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Wednesday, October 24, 2007

At Dorsey corporate symposium -- a whiff of tort reform with the torte

I was just at the Dorsey & Whitney Corporate Counsel Symposium at the City Center Marriott in downtown Minneapolis. (Or, perhaps I should just say Dorsey, since Whitney is getting pretty small on the firm's logo. Gotta' love branding.)

As usual, Dorsey put together quite a nice (and well-attended) program for corporate lawyers. Approximately 550 people -- which managing partner Marianne Short said was a record number -- attended a luncheon today at which former U.S. Treasury Secretary Robert Rubin (pictured) was the keynote speaker.

Rubin expressed a lot of trepidation about the precarious state of the economy, including concerns spawned by SIVs (complex investment vehicles), the mortgage meltdown, pressures from globalization, the trade imbalance, the weak dollar -- and enough other factors to scare you more than any Halloween ghost story. However, Rubin still believes we are probably heading for a soft landing rather than a crash, which was good news to the corporate lawyers munching on the chicken, ravioli and chocolate cake.

Immediately prior to the speech, I had the opportunity to participate in a round table discussion between Rubin and local journalists. During this session, Rubin cited as one threat to the national economy "an excess in litigation." My ears immediately perked up at this, and I asked Rubin to elaborate.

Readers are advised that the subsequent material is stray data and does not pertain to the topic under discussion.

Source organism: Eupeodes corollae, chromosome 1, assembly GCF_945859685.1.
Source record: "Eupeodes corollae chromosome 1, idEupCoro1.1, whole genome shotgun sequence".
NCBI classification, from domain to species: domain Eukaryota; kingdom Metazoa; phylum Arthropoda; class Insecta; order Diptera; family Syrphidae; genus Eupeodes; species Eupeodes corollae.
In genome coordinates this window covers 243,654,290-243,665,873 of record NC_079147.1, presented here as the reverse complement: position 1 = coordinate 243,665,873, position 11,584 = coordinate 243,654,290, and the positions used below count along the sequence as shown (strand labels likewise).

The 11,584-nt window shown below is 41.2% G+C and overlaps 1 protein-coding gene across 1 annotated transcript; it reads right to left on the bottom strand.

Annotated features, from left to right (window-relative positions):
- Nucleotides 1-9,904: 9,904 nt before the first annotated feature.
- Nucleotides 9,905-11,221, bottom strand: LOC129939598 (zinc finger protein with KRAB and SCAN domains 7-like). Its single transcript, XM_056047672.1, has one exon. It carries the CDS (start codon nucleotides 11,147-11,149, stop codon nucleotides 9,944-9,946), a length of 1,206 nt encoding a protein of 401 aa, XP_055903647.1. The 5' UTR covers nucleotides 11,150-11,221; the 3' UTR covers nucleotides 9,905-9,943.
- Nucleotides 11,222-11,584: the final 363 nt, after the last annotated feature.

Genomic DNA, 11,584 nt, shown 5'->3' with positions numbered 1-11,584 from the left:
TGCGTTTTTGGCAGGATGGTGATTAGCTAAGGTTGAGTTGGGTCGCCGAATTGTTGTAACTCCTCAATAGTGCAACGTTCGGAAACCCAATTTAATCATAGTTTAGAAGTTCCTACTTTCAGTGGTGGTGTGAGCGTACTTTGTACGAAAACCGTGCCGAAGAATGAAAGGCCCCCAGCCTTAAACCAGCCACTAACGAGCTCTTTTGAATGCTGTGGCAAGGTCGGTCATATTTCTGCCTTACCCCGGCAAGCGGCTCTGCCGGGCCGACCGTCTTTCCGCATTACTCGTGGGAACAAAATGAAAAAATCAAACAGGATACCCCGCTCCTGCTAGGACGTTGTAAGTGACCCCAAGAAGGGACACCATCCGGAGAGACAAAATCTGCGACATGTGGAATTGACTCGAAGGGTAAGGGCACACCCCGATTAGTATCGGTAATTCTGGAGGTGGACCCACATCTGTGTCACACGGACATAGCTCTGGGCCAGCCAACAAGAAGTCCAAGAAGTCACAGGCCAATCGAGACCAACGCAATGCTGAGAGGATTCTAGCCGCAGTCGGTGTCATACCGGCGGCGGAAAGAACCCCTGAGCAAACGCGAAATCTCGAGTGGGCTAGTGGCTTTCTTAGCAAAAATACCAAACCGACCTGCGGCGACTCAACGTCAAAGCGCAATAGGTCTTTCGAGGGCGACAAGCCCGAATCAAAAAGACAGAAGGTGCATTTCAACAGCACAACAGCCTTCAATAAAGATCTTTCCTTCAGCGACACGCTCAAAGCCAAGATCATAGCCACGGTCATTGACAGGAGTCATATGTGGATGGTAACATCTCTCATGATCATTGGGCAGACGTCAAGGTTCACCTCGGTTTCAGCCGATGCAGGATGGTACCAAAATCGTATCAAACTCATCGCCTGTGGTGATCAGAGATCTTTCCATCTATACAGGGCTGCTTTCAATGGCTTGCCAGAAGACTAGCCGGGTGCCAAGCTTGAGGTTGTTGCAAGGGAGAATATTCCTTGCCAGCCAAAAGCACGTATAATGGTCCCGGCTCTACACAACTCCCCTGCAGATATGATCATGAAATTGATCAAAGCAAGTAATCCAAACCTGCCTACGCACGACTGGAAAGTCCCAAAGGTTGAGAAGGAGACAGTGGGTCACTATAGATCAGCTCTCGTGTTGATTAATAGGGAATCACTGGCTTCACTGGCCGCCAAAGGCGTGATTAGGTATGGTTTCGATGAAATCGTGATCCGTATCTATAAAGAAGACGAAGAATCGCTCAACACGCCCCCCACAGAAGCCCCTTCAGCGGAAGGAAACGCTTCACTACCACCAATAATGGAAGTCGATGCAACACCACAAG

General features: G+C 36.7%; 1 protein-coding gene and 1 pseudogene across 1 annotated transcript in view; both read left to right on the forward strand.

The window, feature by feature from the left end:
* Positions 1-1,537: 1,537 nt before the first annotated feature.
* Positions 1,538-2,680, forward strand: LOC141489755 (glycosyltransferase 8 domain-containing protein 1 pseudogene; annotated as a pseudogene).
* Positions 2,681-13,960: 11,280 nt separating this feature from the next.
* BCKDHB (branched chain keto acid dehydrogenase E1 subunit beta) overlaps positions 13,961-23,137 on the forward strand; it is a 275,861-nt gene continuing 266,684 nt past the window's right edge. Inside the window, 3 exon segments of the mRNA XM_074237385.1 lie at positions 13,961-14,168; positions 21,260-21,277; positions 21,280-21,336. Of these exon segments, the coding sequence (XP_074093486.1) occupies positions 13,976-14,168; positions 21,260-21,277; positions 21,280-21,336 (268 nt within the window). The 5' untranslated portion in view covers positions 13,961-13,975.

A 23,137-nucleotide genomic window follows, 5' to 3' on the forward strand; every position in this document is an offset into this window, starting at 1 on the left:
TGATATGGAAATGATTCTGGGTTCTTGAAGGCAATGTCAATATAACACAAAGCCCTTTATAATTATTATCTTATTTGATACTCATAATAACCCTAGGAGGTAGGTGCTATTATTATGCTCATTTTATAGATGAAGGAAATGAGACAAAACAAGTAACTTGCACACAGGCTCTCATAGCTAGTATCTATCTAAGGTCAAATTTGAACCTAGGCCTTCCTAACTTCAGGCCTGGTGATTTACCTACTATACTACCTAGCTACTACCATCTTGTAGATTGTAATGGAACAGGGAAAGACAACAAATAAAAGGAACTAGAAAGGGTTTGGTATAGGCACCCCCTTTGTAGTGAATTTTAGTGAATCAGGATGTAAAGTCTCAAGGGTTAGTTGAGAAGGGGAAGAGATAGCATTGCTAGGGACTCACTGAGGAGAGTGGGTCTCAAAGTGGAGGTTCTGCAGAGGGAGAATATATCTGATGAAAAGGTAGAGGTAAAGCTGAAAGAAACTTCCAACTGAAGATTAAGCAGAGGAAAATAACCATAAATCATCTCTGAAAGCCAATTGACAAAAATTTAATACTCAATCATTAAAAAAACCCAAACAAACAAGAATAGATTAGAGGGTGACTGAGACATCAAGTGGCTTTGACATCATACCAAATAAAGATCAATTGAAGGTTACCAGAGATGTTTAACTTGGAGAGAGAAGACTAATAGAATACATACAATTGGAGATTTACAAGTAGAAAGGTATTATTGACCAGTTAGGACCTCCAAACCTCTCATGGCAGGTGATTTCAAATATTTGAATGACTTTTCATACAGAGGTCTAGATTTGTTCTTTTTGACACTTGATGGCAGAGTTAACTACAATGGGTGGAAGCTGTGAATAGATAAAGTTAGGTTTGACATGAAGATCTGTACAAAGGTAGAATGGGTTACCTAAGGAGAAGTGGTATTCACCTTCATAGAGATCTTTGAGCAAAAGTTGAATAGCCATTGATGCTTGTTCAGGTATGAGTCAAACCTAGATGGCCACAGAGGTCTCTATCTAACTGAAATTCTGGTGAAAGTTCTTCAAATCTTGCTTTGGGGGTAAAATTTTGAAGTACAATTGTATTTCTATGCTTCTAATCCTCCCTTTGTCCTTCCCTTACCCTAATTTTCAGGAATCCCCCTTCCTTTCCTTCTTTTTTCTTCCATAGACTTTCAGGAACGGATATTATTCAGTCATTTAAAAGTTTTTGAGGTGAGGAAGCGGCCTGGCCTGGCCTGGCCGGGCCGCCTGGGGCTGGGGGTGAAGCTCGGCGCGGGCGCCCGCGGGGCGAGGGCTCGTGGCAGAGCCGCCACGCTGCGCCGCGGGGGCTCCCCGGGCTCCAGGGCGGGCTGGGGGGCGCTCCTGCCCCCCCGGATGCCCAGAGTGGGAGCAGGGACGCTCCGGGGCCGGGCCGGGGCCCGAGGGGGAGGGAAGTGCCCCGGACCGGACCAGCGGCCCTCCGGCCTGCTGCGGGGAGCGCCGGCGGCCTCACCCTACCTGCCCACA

Rubin responded that, in his estimation, businesses have to spend too much time thinking about and fending off litigation. In other words, from a cost/ benefit standpoint, there is too much costly litigation without a concurrent benefit. In response to my follow-up question, he acknowledged that he is a proponent of tort reform, but punted as to what kind it should be, professing no special expertise on that issue.

Rubin was no doubt being modest. He is a very sharp guy with a law degree from Yale and a sterling financial-world pedigree that includes serving as chairman of Goldman Sachs. And, oh yes, he was Secretary of the U.S. Treasury! I am sure he has some idea of what kind of litigation he would like to see "reformed." In any case, when Rubin used the "excess in litigation" phrase in passing again during his keynote address, it went unchallenged during the subsequent Q&A. No doubt the words were greeted with receptive ears among the corporate lawyers gathered at the Dorsey symposium. It would have been another case entirely if Rubin had used the phrase before a group of trial lawyers from the Minnesota Association for Justice. Of course, most financial-world bigwigs wouldn't go into a meeting like that -- not without a very large stick, anyway.

Regardless of where you stand on tort reform, it would be hard to view that symposium as anything but a success. Kudos to Dorsey on another job well done.

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